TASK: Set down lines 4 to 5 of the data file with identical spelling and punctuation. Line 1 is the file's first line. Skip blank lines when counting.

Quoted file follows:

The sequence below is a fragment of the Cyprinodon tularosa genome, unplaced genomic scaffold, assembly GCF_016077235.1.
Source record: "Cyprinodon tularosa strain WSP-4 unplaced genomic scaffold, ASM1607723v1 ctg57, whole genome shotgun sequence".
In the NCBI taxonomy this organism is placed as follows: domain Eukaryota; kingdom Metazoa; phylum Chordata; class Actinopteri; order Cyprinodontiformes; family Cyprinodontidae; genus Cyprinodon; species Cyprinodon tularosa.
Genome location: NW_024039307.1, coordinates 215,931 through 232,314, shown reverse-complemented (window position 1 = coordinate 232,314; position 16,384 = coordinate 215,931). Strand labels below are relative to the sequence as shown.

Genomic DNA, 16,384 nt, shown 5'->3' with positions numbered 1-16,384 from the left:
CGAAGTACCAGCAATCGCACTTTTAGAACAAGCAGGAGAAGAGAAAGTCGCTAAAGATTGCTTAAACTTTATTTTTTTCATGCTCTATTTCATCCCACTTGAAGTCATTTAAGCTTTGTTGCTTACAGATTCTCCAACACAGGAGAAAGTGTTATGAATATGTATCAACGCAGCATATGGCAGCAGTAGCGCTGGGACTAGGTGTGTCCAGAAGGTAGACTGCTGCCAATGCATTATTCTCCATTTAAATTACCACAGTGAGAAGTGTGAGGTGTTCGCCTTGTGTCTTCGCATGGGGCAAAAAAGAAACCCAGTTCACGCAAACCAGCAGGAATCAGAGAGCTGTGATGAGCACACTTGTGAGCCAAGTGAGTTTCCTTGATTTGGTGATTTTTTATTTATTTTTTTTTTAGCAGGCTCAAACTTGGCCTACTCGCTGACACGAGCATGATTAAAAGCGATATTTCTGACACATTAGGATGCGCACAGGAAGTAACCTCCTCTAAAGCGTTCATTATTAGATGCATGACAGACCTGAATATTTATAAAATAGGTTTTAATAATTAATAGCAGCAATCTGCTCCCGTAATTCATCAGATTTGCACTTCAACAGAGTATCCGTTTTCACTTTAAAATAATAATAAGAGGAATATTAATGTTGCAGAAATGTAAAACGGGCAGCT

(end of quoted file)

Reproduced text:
Genome location: NW_024039307.1, coordinates 215,931 through 232,314, shown reverse-complemented (window position 1 = coordinate 232,314; position 16,384 = coordinate 215,931). Strand labels below are relative to the sequence as shown.

Genomic DNA, 16,384 nt, shown 5'->3' with positions numbered 1-16,384 from the left: